This is more of an extended comment than an answer, but I hope it might help clarify the problem. The OP seems to have two things in mind: 1) there are inherent errors (the $E$) in the measurements of distance and/or location, and 2) there is an unknown constant $k$ affecting all measurements of distance from the observation points $P_i$ to the object of interest $O$. I was puzzled by what this second concern meant until I came up with a possible, albeit fanciful, interpretation. It may not be at all what the OP means, in which case I hope he or she (or someone) will clarify the actual intent, but I think it at least produces a reasonably nice problem in its own right.

Suppose you know the exact locations of your observation points, meaning in particular that you know the exact distance between any pair of them. Let's say you've measured these distances in kilometers. (At some point one might generalize the problem to incorporate errors in these measurements as well, but let's leave well enough alone for now.) You now want to know the location of $O$, so you dispatch surveyors from each of the observation points to measure the distances from $O$ to each $P_i$. If each surveyor were able to report the *exact* distance in kilometers, you'd really only need to hear from two of them in order to discern the exact location of $O$ (assuming you know which side of the line segment connecting the two observation points $O$ lies on -- if you don't know even that much, then you need three observations points, and *they can't lie in row*).

If the surveyors report *approximate* distances in kilometers, together with an estimate of the error, say $d_i\pm e_i$ (perhaps with the errors reported in meters, or even centimeters), it seems straightforward, conceptually, to draw the $n$ annuli centered at the observation points, determine if they have a non-empty intersection, enclose it in a circle of minimal radius, and use the center of that circle for the estimated location of $O$ and its radius for the uncertainty. Precisely how (or whether) one can do that efficiently, I'll leave for the experts in computational geometry.

But now -- and here's where I think it gets interesting -- suppose your surveyors, who learned their skills in a foreign land, come back and say something like "The distance from $O$ to $P_i$ is $y_i$ *dythrms*, give or take $x_i$ *frklfts*." And then they vanish.

You turn to your advisor from the Bureau of Standards and say, "What the heck?" She replies, "I'm told that a *dythrm* is the distance around the Holy Sepulchre in the kingdom where the surveyors went to school, and a *frklft* is the length of the Royal Sceptre. I think we can assume one is comparable to a kilometer and the other to a meter. But I'm afraid that's all I know."

The question is, based on numbers that are reported in units you're not familiar with, can you nonetheless get an estimate on the location of $O$ and, as a consequence, estimate the conversion factor(s) between the surveyors' units and your own (in particular the unknown factor $k$ that tells you how many kilometers there are in a *dythrm*)?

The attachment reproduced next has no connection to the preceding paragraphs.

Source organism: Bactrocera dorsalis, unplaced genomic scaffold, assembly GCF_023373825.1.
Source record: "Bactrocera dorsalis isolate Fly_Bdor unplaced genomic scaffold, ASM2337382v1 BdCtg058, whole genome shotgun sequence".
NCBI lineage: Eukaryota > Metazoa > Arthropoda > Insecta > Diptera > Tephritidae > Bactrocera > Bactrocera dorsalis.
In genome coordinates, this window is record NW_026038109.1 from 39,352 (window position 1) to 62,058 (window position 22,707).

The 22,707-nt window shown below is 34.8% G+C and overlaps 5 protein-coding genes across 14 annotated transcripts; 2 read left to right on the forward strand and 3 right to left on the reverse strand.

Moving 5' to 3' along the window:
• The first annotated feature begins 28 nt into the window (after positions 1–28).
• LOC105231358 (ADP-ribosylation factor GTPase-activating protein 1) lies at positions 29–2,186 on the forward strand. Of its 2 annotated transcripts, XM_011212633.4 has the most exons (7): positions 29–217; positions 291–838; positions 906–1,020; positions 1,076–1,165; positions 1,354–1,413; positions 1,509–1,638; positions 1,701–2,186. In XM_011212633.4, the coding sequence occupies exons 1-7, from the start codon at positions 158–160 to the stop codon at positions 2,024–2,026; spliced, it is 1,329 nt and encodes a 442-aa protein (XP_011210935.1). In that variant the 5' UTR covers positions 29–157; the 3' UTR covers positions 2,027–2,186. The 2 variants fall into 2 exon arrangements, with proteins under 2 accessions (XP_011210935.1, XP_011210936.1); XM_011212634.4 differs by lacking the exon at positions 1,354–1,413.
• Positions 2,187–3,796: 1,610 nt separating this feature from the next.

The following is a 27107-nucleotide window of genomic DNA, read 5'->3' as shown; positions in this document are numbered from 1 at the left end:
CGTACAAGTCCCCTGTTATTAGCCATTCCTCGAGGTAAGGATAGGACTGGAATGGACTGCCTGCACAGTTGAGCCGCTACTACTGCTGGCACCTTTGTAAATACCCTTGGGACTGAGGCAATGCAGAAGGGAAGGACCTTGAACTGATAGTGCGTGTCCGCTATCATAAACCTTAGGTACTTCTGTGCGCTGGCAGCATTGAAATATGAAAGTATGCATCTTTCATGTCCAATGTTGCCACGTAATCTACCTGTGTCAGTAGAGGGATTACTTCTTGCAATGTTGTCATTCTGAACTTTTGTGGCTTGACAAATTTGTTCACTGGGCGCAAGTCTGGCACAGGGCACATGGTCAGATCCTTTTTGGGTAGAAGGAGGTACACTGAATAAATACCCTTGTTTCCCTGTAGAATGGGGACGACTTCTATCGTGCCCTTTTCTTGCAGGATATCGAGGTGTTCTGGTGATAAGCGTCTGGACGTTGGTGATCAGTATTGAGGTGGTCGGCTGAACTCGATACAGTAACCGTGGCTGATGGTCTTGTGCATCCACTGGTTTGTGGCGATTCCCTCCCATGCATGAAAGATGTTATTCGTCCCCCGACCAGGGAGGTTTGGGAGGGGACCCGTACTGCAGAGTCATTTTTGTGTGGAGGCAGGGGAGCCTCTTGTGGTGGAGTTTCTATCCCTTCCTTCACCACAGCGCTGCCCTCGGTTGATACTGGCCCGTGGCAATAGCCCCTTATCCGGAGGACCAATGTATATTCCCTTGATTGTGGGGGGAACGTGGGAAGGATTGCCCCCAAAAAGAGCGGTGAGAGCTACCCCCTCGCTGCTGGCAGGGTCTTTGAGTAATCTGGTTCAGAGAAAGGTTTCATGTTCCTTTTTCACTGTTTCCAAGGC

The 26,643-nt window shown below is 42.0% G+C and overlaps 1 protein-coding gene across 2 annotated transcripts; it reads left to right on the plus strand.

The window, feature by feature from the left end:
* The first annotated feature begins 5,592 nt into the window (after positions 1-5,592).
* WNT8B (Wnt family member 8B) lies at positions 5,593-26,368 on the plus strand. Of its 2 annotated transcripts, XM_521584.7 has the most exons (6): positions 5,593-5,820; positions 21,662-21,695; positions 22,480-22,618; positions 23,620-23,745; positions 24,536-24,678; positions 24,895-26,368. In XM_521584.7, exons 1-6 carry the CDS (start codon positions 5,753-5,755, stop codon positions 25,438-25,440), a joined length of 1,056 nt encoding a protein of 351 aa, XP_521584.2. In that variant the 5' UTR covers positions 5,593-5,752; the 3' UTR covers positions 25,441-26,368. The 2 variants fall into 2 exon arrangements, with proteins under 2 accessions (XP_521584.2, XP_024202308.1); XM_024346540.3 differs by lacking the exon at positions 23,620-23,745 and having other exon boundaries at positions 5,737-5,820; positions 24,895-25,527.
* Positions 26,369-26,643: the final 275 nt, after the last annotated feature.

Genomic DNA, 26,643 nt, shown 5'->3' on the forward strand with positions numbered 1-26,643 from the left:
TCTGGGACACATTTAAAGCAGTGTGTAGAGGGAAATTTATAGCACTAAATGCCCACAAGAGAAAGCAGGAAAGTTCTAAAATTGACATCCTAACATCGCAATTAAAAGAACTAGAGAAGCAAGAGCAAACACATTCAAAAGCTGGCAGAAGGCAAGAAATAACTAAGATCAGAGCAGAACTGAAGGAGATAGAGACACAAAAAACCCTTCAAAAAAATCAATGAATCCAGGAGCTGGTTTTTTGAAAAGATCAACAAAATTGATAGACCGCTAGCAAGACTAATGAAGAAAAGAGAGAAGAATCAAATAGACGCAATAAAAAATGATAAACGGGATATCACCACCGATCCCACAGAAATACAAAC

It's pretty clear you need to know *something* about the relative size of *dythrms* and *frklfts*. Otherwise you'd be left saying "For all we know a *dythrm* is an inch and a *frklft* is a parsec, and we just paid those damn surveyors a million *gazebos* for nothing!" It might make sense to assume that the ratio of *dythrms* to *frklfts* is known (i.e., in effect assume the surveyors report all numbers using just *dythrms*). But it might be more fun to see if you can figure out the *smallest* ratio of *frklfts* to *dythrms* that is consistent with the reported numbers $y_i$ and $x_i$ (i.e, ask how small can a *frklft* be as a fraction of a *dythrm* and still have all the measurements make sense).

One case that's relatively easy to solve is if all the measurements are exact, so there are no *frklfts* to worry about. In that case you only need the distances to three observation points. If the (unknown) distance in kilometers from $P_i$ to $O$ is $ky_i$ for $i=1,2,3$, and if the distances $P_1P_2$, $P_2P_3$, and $P_1P_3$ are $a$, $b$, and $c$ (also in kilometers), then the law of cosines says

$$a^2 = (ky_1)^2 + (ky_2)^2 - 2(ky_1)(ky_2)\cos\alpha,$$
$$b^2 = (ky_2)^2 + (ky_3)^2 - 2(ky_2)(ky_3)\cos\beta,$$
and
$$c^2 = (ky_1)^2 + (ky_3)^2 - 2(ky_1)(ky_3)\cos(\alpha+\beta),$$

where $\alpha$ and $\beta$ are the angles $\angle P_1OP_2$ and $\angle P_2OP_3$, respectively (referring to the figure in the original problem). The first two equations can be solved for $\cos\alpha$ and $\cos\beta$ in terms of $k$, and these can be substituted into the third equation after rewriting $\cos(\alpha+\beta)$ as $\cos\alpha\cos\beta-\sqrt{(1-\cos^2\alpha)(1-\cos^2\beta)}$. The result is a rather messy looking equation (I think it's a quartic in $k^2$ with coefficients in the six distances), but whatever it is, it can certainly be solved for $k$ (and if it can't, that tells you the measurements violate a triangle inequality of some sort).

My apologies for writing an overly long comment, particularly if it has nothing to do with what the OP is really asking. Mostly I was just perplexed by the meaning of an unknown scaling factor.